Released Time: 80th Year, Going Strong

Established by the Frierdiker Rebbe in 1941, the Jewish Hour now occurs in 90 public schools across New York and has had one million Jewish children pass through its ‘doors’.

By writer

Editor’s note: For the next 30 hours, your support for Released Time’s wonderful work will go four times as far. From now until the end of Yud Shvat, every donation made at will be quadrupled.

It’s Wednesday afternoon and 180 bochurim are streaming out of 770, armed with snacks, crafts, and sheaves of paper. During the next few hours, they will spread out around New York City, bringing an hour of Yiddishkeit to 90 public schools.

The original Jewish Hour was instituted by the Frierdiker Rebbe in 1941. In 1952, the U.S. Supreme Court determined that children of all faiths were entitled to an hour of religious instruction, referred to as ‘released time’, during the school day, so long as the classes took place off school grounds. N

The organization has grown over the decades, and one million children have gone through the program, however, its goal has never been to max out membership. “I tell the instructors during orientation, ‘this is an organization that we hope will self-destruct,’” says Rabbi Sholom Ber Hecht. “Our intention has always been for children to transfer to Jewish schools.”

In the 1940s, when Jewish immigrants arrived in America, there weren’t many options for their children’s Jewish education. Most parents–even those from traditional homes–ended up sending their children to public school. When Released Time offered an hour of Judaism at no charge, many of these parents rushed to enroll their children. At its peak in the late 1940s, 10,000 children were attending Released Time’s weekly sessions.

The Jewish Hour occurred in synagogue basements and sanctuaries, and instructors encouraged their students to attend the congregation’s weekly Hebrew School. Released Time offered students lessons about yomim tovim and the history of the Jewish nation but intentionally left out Hebrew reading and writing. When the day school movement gained steam soon after, instructors encouraged their students to make that switch.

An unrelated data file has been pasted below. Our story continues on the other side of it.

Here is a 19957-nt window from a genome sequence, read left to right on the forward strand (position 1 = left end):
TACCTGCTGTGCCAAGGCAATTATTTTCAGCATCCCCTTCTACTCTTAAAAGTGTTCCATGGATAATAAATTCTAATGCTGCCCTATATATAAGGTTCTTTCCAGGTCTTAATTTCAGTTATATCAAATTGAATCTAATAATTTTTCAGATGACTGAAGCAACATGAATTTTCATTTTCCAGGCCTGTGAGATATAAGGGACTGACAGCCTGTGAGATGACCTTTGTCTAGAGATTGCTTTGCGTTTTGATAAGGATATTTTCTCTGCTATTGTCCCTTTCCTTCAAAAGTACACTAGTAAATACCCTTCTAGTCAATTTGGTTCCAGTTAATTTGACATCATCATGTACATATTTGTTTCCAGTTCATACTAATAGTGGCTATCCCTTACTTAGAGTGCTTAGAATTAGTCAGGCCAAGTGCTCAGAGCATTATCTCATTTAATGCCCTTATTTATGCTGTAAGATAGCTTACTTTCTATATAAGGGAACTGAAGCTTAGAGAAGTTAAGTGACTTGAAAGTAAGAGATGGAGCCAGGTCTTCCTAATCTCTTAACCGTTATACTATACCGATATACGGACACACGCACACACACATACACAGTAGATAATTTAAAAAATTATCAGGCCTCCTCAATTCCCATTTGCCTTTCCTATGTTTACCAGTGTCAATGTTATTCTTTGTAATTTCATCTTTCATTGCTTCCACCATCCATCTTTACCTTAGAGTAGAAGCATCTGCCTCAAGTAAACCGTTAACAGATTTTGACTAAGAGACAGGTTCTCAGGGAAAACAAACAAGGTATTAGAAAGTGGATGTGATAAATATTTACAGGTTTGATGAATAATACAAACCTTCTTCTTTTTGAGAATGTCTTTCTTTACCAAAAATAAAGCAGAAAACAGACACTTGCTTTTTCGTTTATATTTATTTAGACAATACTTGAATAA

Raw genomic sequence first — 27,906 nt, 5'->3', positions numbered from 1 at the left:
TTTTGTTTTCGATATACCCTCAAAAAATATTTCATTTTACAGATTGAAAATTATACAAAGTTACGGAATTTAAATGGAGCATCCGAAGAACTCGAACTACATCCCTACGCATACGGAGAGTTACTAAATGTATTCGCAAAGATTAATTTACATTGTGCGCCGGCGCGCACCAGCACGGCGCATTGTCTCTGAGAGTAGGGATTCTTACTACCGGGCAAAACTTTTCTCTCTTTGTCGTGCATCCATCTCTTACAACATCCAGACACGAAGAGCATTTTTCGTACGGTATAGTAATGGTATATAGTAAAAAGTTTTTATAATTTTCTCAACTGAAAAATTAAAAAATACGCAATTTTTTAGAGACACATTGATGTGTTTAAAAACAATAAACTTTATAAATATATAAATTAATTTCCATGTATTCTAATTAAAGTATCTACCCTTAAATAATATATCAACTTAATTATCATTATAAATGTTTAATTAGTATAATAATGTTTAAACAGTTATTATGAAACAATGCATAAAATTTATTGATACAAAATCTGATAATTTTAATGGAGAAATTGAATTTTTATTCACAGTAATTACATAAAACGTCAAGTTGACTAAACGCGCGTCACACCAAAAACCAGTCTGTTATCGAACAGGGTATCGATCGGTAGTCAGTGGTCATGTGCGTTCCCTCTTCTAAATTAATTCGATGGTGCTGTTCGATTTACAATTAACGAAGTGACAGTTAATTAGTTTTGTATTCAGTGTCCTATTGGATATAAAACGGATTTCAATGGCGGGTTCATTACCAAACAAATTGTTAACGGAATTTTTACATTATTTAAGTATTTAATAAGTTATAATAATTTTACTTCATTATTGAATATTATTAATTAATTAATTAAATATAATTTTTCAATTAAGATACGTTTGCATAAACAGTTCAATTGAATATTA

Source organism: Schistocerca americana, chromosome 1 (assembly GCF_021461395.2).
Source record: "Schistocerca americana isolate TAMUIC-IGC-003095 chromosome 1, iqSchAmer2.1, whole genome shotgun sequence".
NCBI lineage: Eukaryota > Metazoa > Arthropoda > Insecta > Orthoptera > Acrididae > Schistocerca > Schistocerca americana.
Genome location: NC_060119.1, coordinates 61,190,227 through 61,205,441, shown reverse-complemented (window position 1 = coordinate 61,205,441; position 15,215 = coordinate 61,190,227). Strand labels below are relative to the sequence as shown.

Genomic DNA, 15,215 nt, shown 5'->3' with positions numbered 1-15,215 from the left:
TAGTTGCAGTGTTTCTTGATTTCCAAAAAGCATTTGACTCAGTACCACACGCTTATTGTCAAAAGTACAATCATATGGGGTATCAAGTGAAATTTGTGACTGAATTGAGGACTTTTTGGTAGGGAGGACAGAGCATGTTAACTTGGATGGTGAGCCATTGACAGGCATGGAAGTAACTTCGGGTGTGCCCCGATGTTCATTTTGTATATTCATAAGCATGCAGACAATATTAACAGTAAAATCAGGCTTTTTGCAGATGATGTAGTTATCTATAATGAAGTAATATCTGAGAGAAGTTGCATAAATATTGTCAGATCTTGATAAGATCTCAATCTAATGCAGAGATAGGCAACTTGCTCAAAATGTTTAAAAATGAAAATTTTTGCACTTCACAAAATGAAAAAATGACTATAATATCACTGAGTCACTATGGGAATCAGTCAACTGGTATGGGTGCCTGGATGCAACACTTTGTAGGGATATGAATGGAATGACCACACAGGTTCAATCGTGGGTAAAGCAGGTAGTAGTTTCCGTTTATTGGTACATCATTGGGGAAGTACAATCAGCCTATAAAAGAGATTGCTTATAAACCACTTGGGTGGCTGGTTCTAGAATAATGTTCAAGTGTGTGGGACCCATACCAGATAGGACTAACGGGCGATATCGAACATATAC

“Today’s volunteers understand that their responsibilities are much greater and far-reaching than just one hour,” Rabbi Hecht explains. “They are there to provide a broader scope of Jewish experience for the child and for his or her whole family.”

In the early 1970s, Steven Shenkman would walk from PS 253 in Brooklyn to a synagogue down the block. “It was only an hour a week,” he recalls, “but it made me realize how important it is to be a Jew.” Those lessons stuck with him and he eventually attended bar mitzvah training before his thirteenth birthday.

Decades later, Steven’s twin children were proud Release Time attendees. Same hour, similar curriculum, but the experience was very different. “Unlike my parents, I brought my kids to the Jewish Hour and befriended the teachers. They would come to our house for the holidays. They lit the candles with us on Chanukah, told us stories, brought us matzah for Passover. And always, they were encouraging us to take it to the next level.”

After four years of friendship and gentle prodding, Steven enrolled his three children in a Jewish school. “There’s only so much you can learn in an hour,” the proud dad explains, “and I was worried they would forget what they had covered. Now they are happy and growing in yeshiva. It started with me and continued with my children. We have no regrets.”

In its eight decades, Released Time’s Jewish Hour has inspired over 5,000 students to switch to Jewish schools. For every child who makes the switch, there are dozens more whose primary Jewish education is the Wednesday hour. And instructors make sure it is a meaningful one.

Steven is typical of many Released Time kids who come for the short sessions that are then imprinted on them for the long haul. “We try to reach each soul by igniting a spark,” says current director, Rabbi Zalman Zirkind. “Whether we want to believe it or not, reciting a blessing, hearing a story, singing a Jewish song is how the spark is ignited. And if a child wants more, we encourage him or her to take the next step.”

Every dollar donated at before 8:00 PM on Wednesday will be quadrupled. Support Released Time’s wonderful work!

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